Ballston Journal Your Hometown News since June 14, 1798

Letter to the Editor: Ballston Wrong on Extending Water District

With the spotlight off them and Wal-Mart a foregone conclusion, the Ballston Town Board has found new ways to violate the will of the people and satisfy local developers. What could be wrong with that?

When the water district was extended in 1996 to provide water up Route 50, the law passed by the Town Board prohibited the use of the water for new development. When the town needed water for the Town Hall the existing water line on Goode Street was extended with a similar prohibition: only those homes built before the water lines were extended could link to them; new construction was not allowed to benefit from the expanded water line. And the reason for these two prohibitions against adding more water users? Well both lines extend into the Agriculture District where housing development is discouraged to protect farmland. Both the town’s Comprehensive Plan and Farm Land Protection Plan rank the preservation of our valuable farmland as a top priority, which is precisely why the two laws governing the extensions of the water district specifically prevent development.

The Town Board has the authority to make laws, not break them, but breaking laws is exactly what they did by extending both water districts at the latest “agenda” meeting. Councilman Chuck Curtiss, who is a farm owner, read both of the laws to the other board members at the meeting so ignorance of the laws was not in question. When asked about the obvious efforts to circumvent existing laws, a board member indicated they have the authority to make and change laws. Unfortunately in order to change existing zoning laws the board must first hold a hearing, something Ballston is loath to do. In spite of being made aware of both laws the board agreed to extend both water districts, moves which will benefit developers at the expense of agricultural land.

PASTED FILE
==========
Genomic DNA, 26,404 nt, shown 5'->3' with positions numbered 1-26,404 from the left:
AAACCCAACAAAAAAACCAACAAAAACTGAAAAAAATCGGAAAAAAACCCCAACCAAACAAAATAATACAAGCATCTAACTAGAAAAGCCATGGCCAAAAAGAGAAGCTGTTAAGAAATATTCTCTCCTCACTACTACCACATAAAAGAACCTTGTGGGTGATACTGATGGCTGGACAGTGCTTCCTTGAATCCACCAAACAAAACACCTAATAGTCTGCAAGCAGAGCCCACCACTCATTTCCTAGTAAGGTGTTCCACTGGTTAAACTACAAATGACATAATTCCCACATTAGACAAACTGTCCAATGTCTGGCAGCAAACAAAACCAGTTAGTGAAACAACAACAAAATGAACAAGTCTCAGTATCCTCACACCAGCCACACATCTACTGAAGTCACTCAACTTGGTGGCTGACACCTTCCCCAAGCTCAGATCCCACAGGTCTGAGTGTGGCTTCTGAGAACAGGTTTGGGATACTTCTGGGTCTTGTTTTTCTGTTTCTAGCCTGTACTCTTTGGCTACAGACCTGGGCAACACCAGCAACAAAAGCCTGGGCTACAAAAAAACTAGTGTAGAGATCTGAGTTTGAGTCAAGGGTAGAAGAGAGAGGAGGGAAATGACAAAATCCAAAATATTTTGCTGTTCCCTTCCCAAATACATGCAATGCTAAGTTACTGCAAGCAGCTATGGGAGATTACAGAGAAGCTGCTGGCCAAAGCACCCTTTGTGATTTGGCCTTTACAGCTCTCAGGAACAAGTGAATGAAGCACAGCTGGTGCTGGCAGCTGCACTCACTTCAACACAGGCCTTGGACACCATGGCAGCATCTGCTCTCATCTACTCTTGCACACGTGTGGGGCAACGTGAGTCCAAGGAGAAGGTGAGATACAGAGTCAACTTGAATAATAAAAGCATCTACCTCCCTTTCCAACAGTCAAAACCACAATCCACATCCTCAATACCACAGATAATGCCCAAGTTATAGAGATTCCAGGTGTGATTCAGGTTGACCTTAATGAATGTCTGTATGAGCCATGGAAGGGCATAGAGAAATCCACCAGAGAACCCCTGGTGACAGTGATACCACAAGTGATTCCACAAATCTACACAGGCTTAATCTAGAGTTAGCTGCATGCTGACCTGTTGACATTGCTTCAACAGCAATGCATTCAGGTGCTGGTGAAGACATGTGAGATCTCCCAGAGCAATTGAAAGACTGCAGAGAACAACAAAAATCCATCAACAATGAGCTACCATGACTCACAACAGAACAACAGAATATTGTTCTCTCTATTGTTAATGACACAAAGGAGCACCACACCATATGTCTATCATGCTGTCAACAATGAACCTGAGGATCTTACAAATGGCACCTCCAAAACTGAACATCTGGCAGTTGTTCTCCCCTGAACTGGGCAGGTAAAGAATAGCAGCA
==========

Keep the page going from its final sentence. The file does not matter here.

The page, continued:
Sitting on the town board is a councilwoman who is married to a local developer. Kelly freely votes on all sorts of issues including those involving development when an ethical person would excuse herself. Without her vote in favor of illegally extending the water districts, the resolution would not have passed. With at least three upcoming lawsuits over the asphalt plant, one has to wonder at the value of legal advice provided to these elected officials.

Sadly the only option left to the agriculture community and its supporters is to take legal action against the town to stop the illegal use of these two water districts. And legal action costs money, which is why a gofundme site has been created. How much is it worth to you to save your town?

Polly Windels
Town of Ballston

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